Lake Garda, located in northern Italy between Brescia and Verona is one of Italy’s most popular holiday destinations, known for its spectacular natural scenery and rich culture.
The lake’s northern area is a magnet for outdoor enthusiasts, excited to windsurf or discover its strong-featured terrain. The south is slightly different and attracts visitors with its laid-back resorts, lovely beaches, scenic vineyards, and pretty villages. All those vineyards and olive groves, give the lake a distinctive Mediterranean feeling. To take a glimpse into this Italian paradise, read these 39 interesting facts about Lake Garda and learn a bit more about its hidden treasures…
Lake Garda was created during the last Ice Age, about 1.5 million years ago.
A piedmont glacier that ran down Brenta Dolomites cut the lake’s path resulting in Lake Garda’s axe-like shape.
Later on, the glacier melted and formed Lake Garda as we know it today.
Due to the glacier revealing magnesium-rich soil Lake Garda is very fertile.
It’s believed that the first settlement on the lake dates back to 2000 BC.
Lake Garda is the site of at least three historic battles, the Battle of Benacus in AD 269, the Battle of Rivoli in 1797, and the Battle of Solferino in 1859 in which Napoleon and the Sardinian army fought against Austria.
Gasparo De Salo, one of the earliest known violin makers, was born at Salo on Lake Garda in 1540, making Lake Garda the birthplace of the violin.
Lake Garda hosts the Garda Music Summer Festival every year.
Riva del Garda is the lake’s northernmost town, which has the best windsurfing conditions in Europe.
Sirmione, the town with natural hot springs, is a popular holiday destination since Roman times.
Grotte di Catullo is one of Northern Italy’s best-preserved Roman residences. A visitor can enjoy the beautiful views across Lake Garda or enjoy the museum of Roman artefacts.
The 19th-century writer Gabriele d’Annunzio was born in the town of Pescara on Lake Garda. Even though he’s known as one of Italy’s greatest writers, he left a controversial legacy due to his Fascist political views and eccentric lifestyle.
The scenic forests and orchid meadows of Parco Archeologico Rocca di Manerba are a UNESCO protected site.
Lake Garda is situated halfway between Milan and Venice and can be reached by train.
Lake Garda is located in northern Italy. Its southern shore lies between Verona and Brescia.
Lake Garda is part of three Italian provinces: Lombardy, Trentino-Alto Adige and Veneto.
Lake Garda covers around 370 km2 and it’s the largest lake in Italy. The lake is 350 meters deep with a perimeter of 160 km.
The northern part of the lake belonged to Austria until the end of World War I in 1918.
Lake Garda is surrounded by the Garda Mountains. Mont Cadria is the highest mountain in this range with a height of an astounding 2,254 meters.
Within Lake Garda there are 5 main islands, Isola del Garda, Isola di Trimelone, Isola di Sogno, Isola dell’Olivo and Isola San Biagio.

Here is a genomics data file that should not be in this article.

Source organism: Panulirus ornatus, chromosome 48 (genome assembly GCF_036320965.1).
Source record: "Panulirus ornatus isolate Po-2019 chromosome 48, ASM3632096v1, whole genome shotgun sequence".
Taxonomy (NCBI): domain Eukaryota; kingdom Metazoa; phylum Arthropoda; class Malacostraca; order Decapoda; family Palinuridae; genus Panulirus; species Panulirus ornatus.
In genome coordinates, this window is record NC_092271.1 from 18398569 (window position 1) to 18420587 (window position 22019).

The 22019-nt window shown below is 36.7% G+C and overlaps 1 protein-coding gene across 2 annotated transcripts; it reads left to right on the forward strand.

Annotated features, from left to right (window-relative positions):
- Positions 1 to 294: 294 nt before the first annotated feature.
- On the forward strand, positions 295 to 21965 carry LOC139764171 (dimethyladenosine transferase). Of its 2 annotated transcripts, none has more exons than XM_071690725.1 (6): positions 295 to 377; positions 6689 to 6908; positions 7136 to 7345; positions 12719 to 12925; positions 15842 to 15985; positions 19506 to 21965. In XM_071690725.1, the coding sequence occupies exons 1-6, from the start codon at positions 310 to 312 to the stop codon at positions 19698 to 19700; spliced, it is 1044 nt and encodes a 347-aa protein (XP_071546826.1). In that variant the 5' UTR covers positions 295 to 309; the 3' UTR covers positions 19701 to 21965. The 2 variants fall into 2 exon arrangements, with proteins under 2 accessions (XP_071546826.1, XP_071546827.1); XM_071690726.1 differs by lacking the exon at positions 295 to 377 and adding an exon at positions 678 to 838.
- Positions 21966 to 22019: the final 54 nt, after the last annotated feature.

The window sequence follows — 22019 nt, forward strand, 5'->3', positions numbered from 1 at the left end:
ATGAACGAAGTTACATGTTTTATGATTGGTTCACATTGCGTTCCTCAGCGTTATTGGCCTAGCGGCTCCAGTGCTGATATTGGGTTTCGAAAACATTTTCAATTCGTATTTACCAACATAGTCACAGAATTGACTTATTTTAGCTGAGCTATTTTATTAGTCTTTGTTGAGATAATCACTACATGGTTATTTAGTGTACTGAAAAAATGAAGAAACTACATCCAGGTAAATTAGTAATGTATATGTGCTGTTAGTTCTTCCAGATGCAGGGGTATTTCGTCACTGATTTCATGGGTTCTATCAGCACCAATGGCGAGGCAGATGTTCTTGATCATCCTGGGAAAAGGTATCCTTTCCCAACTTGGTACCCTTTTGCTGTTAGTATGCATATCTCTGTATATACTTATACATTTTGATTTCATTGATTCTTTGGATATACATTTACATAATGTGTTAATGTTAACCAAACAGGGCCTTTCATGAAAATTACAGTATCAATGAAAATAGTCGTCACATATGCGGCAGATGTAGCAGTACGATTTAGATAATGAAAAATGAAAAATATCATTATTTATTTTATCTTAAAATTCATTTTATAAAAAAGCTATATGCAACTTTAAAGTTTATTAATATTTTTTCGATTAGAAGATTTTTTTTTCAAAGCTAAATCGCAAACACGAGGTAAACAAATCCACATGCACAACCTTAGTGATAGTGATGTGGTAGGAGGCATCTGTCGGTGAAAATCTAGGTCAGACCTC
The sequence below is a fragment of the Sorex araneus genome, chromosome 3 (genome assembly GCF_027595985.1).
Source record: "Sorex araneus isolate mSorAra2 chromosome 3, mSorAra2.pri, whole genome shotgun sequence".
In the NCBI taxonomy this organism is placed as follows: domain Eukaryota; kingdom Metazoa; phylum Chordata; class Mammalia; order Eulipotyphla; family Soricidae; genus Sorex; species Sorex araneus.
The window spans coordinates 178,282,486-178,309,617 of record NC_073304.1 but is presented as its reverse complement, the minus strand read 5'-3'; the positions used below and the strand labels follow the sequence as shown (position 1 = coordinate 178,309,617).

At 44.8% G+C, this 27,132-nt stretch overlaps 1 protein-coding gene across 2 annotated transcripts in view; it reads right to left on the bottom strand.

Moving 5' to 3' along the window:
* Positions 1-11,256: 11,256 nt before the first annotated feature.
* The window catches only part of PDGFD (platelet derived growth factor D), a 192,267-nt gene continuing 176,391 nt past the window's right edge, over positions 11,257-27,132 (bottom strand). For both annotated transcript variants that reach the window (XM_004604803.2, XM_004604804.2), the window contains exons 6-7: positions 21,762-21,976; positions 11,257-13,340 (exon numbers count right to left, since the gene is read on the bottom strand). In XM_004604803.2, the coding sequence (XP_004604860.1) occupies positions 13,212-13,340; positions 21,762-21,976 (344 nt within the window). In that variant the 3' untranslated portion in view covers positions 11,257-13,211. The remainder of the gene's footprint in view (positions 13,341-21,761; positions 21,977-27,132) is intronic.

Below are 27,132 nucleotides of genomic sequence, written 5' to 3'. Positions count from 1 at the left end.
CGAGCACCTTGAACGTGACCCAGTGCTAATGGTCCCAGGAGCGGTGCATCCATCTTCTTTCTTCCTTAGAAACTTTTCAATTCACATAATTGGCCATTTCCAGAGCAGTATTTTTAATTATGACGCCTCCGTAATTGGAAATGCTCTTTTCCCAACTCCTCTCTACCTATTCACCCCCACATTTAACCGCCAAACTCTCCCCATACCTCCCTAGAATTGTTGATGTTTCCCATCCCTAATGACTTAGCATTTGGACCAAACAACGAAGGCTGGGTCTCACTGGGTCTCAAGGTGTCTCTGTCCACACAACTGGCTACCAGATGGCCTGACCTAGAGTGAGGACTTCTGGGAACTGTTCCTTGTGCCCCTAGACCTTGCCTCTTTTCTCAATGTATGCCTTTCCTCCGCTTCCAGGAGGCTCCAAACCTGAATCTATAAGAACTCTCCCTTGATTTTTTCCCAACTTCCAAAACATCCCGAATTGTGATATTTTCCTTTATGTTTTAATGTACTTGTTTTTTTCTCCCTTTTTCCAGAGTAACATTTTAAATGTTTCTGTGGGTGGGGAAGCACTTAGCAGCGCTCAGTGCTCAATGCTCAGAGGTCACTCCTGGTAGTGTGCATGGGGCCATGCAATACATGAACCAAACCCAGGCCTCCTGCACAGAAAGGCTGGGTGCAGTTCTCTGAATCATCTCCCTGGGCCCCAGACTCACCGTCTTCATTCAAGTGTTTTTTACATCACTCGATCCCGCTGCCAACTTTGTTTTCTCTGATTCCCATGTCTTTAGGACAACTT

Isola del Garda is the biggest of the 5 and it’s situated on the western shore of the lake.
This largest island got developed in 1220 when St. Francis of Assisi established a monastery on it. It’s believed that the island had been used earlier as a Roman burial ground.
Salmo Carpio is a breed of fish that is endangered and endemic to Lake Garda.
The area between Salo and Gargnano at Lake Garda was used by Mussolini as the capital of the Italian Social Republic.
Lake Garda has many hot sulphur springs at its tip.
The lake borders one of the most famous mountain ranges in the world, the Dolomites, which is part of the southern limestone Alps and known for its unusually shaped peaks.
The area around the lake is perfect for hiking, but you wouldn’t be able to walk around the entire lake in a single day as it has a shore length of 158.4 km (98.4 miles).
Even though it’s only the 36th largest lake in all of Europe, it’s still the second-largest lake in southern Europe!
Lake Garda has numerous inlets, but it only has 1 outlet. Sarca River is the largest tributary to the lake.
The only outlet of the lake is the Mincio River in the farthest southern part of the lake.
In Roman times, the lake was referred to as “Lacus Benacus,” as it was the site of the famous battle the “Battle of Lake Benacus.”
Its current name originates from the Germanic word “warda,” which means “place of guard” or “place of observation.”
One of the best-preserved castles in Italy can be found on the south shore of Lake Garda. The commune where the Scaligero Castle is located is called Sirmione.
This little town is situated on a peninsula that divides the southern shore of Lake Garda. The castle is the focus of the town and dates back to the 13th Century.
The historical centre of Sirmione breathes history, as well as the Roman Villa located on the northernmost end of the same peninsula.
This villa was built during the reign of the first Roman Emperor, and it was more of a “Roman Spa”, called the “Grottoes of Catullus.”
The Roman Villa hasn’t been preserved well and only its ruins remain.
“Gardaland,” located along the southwest shore of Lake Garda is one of the most popular theme parks in Italy.
Being the most popular tourist destinations in all of Italy, Lake Garda attracts an estimated 22 million people every year.
Do you have any interesting or fun facts about Lake Garda that we’ve missed? Share them here in the comments section below!